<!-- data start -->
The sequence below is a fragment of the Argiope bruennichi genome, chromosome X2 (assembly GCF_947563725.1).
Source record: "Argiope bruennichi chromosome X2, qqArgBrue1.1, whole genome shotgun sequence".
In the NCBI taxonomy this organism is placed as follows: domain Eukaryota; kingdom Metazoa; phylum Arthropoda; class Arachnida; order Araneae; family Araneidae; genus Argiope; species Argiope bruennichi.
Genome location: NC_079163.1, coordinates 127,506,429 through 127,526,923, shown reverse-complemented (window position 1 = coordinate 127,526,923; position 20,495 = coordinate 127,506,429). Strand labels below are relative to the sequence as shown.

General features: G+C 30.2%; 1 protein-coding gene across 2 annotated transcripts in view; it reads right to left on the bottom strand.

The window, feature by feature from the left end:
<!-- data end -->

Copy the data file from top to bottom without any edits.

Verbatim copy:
The sequence below is a fragment of the Argiope bruennichi genome, chromosome X2 (assembly GCF_947563725.1).
Source record: "Argiope bruennichi chromosome X2, qqArgBrue1.1, whole genome shotgun sequence".
In the NCBI taxonomy this organism is placed as follows: domain Eukaryota; kingdom Metazoa; phylum Arthropoda; class Arachnida; order Araneae; family Araneidae; genus Argiope; species Argiope bruennichi.
Genome location: NC_079163.1, coordinates 127,506,429 through 127,526,923, shown reverse-complemented (window position 1 = coordinate 127,526,923; position 20,495 = coordinate 127,506,429). Strand labels below are relative to the sequence as shown.

General features: G+C 30.2%; 1 protein-coding gene across 2 annotated transcripts in view; it reads right to left on the bottom strand.

The window, feature by feature from the left end: